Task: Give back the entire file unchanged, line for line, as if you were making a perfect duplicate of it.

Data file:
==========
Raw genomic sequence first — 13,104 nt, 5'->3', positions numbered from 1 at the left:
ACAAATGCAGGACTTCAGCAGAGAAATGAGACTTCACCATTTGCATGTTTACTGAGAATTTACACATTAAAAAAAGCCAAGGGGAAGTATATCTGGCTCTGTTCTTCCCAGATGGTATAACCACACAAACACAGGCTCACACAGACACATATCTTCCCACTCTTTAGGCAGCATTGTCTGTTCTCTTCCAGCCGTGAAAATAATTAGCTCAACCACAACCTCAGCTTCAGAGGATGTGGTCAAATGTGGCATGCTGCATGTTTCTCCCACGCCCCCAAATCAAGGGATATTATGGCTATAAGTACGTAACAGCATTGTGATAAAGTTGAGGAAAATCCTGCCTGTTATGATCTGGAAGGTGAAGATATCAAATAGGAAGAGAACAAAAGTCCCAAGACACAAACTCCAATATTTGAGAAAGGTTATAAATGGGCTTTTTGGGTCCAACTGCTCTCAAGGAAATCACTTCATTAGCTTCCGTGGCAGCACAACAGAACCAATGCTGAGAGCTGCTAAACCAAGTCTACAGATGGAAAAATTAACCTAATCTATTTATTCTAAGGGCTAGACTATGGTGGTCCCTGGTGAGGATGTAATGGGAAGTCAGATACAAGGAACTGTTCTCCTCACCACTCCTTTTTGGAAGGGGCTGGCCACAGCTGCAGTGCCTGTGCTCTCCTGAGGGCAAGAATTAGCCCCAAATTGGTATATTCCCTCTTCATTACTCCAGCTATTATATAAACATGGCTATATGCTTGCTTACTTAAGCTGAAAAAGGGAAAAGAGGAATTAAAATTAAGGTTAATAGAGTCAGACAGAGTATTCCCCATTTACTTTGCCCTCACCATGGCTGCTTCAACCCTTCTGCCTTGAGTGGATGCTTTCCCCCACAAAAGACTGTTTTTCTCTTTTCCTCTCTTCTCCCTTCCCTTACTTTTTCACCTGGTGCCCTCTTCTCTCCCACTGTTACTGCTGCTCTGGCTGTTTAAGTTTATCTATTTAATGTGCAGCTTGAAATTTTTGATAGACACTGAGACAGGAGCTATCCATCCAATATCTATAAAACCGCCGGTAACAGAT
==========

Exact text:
Raw genomic sequence first — 13,104 nt, 5'->3', positions numbered from 1 at the left:
ACAAATGCAGGACTTCAGCAGAGAAATGAGACTTCACCATTTGCATGTTTACTGAGAATTTACACATTAAAAAAAGCCAAGGGGAAGTATATCTGGCTCTGTTCTTCCCAGATGGTATAACCACACAAACACAGGCTCACACAGACACATATCTTCCCACTCTTTAGGCAGCATTGTCTGTTCTCTTCCAGCCGTGAAAATAATTAGCTCAACCACAACCTCAGCTTCAGAGGATGTGGTCAAATGTGGCATGCTGCATGTTTCTCCCACGCCCCCAAATCAAGGGATATTATGGCTATAAGTACGTAACAGCATTGTGATAAAGTTGAGGAAAATCCTGCCTGTTATGATCTGGAAGGTGAAGATATCAAATAGGAAGAGAACAAAAGTCCCAAGACACAAACTCCAATATTTGAGAAAGGTTATAAATGGGCTTTTTGGGTCCAACTGCTCTCAAGGAAATCACTTCATTAGCTTCCGTGGCAGCACAACAGAACCAATGCTGAGAGCTGCTAAACCAAGTCTACAGATGGAAAAATTAACCTAATCTATTTATTCTAAGGGCTAGACTATGGTGGTCCCTGGTGAGGATGTAATGGGAAGTCAGATACAAGGAACTGTTCTCCTCACCACTCCTTTTTGGAAGGGGCTGGCCACAGCTGCAGTGCCTGTGCTCTCCTGAGGGCAAGAATTAGCCCCAAATTGGTATATTCCCTCTTCATTACTCCAGCTATTATATAAACATGGCTATATGCTTGCTTACTTAAGCTGAAAAAGGGAAAAGAGGAATTAAAATTAAGGTTAATAGAGTCAGACAGAGTATTCCCCATTTACTTTGCCCTCACCATGGCTGCTTCAACCCTTCTGCCTTGAGTGGATGCTTTCCCCCACAAAAGACTGTTTTTCTCTTTTCCTCTCTTCTCCCTTCCCTTACTTTTTCACCTGGTGCCCTCTTCTCTCCCACTGTTACTGCTGCTCTGGCTGTTTAAGTTTATCTATTTAATGTGCAGCTTGAAATTTTTGATAGACACTGAGACAGGAGCTATCCATCCAATATCTATAAAACCGCCGGTAACAGAT